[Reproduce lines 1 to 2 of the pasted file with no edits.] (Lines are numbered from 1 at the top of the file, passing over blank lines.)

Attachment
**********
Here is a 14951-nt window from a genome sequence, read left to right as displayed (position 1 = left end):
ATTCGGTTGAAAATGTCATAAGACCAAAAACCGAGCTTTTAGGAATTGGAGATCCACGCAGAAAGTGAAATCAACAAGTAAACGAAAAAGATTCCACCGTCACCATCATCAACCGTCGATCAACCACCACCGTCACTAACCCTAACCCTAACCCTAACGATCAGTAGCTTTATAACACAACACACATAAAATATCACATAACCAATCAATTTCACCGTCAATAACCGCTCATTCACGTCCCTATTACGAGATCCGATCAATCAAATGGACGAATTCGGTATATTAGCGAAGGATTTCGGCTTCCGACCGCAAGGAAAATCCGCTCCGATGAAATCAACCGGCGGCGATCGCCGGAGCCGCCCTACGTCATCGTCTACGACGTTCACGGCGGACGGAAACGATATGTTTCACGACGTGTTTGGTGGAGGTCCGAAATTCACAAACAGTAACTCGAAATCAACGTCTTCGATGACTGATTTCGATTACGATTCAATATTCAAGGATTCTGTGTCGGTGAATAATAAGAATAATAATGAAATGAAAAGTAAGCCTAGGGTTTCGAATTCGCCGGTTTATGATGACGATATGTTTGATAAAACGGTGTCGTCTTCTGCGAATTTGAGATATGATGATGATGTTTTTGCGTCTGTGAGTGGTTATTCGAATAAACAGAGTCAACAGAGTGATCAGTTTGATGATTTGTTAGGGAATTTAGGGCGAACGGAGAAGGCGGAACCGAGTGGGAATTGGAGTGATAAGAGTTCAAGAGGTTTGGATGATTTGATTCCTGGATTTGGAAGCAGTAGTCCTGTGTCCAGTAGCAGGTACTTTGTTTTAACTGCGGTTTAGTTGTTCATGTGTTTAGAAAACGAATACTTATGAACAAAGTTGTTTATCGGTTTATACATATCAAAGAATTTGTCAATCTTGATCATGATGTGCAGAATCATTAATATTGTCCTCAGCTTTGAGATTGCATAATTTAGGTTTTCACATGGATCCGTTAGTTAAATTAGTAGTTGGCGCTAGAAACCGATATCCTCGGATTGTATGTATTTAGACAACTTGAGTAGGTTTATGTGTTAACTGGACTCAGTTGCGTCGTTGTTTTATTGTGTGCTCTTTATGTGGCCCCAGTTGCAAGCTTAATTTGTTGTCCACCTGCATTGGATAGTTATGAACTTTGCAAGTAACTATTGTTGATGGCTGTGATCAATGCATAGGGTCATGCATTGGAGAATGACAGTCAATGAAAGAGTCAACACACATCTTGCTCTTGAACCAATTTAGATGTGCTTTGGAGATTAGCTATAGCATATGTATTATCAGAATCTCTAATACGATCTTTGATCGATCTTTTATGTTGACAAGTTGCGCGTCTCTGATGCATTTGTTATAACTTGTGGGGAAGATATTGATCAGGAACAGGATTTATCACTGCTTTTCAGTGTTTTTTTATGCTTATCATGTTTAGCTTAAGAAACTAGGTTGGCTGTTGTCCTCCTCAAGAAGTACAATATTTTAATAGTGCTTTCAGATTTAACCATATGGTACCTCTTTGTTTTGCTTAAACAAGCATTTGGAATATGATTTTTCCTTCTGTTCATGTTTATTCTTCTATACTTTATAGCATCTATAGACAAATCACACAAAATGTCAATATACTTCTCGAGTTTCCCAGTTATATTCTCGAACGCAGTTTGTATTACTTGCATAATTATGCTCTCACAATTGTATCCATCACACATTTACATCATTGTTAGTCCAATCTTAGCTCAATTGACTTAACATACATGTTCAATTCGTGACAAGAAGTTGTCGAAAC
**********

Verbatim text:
Here is a 14951-nt window from a genome sequence, read left to right as displayed (position 1 = left end):
ATTCGGTTGAAAATGTCATAAGACCAAAAACCGAGCTTTTAGGAATTGGAGATCCACGCAGAAAGTGAAATCAACAAGTAAACGAAAAAGATTCCACCGTCACCATCATCAACCGTCGATCAACCACCACCGTCACTAACCCTAACCCTAACCCTAACGATCAGTAGCTTTATAACACAACACACATAAAATATCACATAACCAATCAATTTCACCGTCAATAACCGCTCATTCACGTCCCTATTACGAGATCCGATCAATCAAATGGACGAATTCGGTATATTAGCGAAGGATTTCGGCTTCCGACCGCAAGGAAAATCCGCTCCGATGAAATCAACCGGCGGCGATCGCCGGAGCCGCCCTACGTCATCGTCTACGACGTTCACGGCGGACGGAAACGATATGTTTCACGACGTGTTTGGTGGAGGTCCGAAATTCACAAACAGTAACTCGAAATCAACGTCTTCGATGACTGATTTCGATTACGATTCAATATTCAAGGATTCTGTGTCGGTGAATAATAAGAATAATAATGAAATGAAAAGTAAGCCTAGGGTTTCGAATTCGCCGGTTTATGATGACGATATGTTTGATAAAACGGTGTCGTCTTCTGCGAATTTGAGATATGATGATGATGTTTTTGCGTCTGTGAGTGGTTATTCGAATAAACAGAGTCAACAGAGTGATCAGTTTGATGATTTGTTAGGGAATTTAGGGCGAACGGAGAAGGCGGAACCGAGTGGGAATTGGAGTGATAAGAGTTCAAGAGGTTTGGATGATTTGATTCCTGGATTTGGAAGCAGTAGTCCTGTGTCCAGTAGCAGGTACTTTGTTTTAACTGCGGTTTAGTTGTTCATGTGTTTAGAAAACGAATACTTATGAACAAAGTTGTTTATCGGTTTATACATATCAAAGAATTTGTCAATCTTGATCATGATGTGCAGAATCATTAATATTGTCCTCAGCTTTGAGATTGCATAATTTAGGTTTTCACATGGATCCGTTAGTTAAATTAGTAGTTGGCGCTAGAAACCGATATCCTCGGATTGTATGTATTTAGACAACTTGAGTAGGTTTATGTGTTAACTGGACTCAGTTGCGTCGTTGTTTTATTGTGTGCTCTTTATGTGGCCCCAGTTGCAAGCTTAATTTGTTGTCCACCTGCATTGGATAGTTATGAACTTTGCAAGTAACTATTGTTGATGGCTGTGATCAATGCATAGGGTCATGCATTGGAGAATGACAGTCAATGAAAGAGTCAACACACATCTTGCTCTTGAACCAATTTAGATGTGCTTTGGAGATTAGCTATAGCATATGTATTATCAGAATCTCTAATACGATCTTTGATCGATCTTTTATGTTGACAAGTTGCGCGTCTCTGATGCATTTGTTATAACTTGTGGGGAAGATATTGATCAGGAACAGGATTTATCACTGCTTTTCAGTGTTTTTTTATGCTTATCATGTTTAGCTTAAGAAACTAGGTTGGCTGTTGTCCTCCTCAAGAAGTACAATATTTTAATAGTGCTTTCAGATTTAACCATATGGTACCTCTTTGTTTTGCTTAAACAAGCATTTGGAATATGATTTTTCCTTCTGTTCATGTTTATTCTTCTATACTTTATAGCATCTATAGACAAATCACACAAAATGTCAATATACTTCTCGAGTTTCCCAGTTATATTCTCGAACGCAGTTTGTATTACTTGCATAATTATGCTCTCACAATTGTATCCATCACACATTTACATCATTGTTAGTCCAATCTTAGCTCAATTGACTTAACATACATGTTCAATTCGTGACAAGAAGTTGTCGAAAC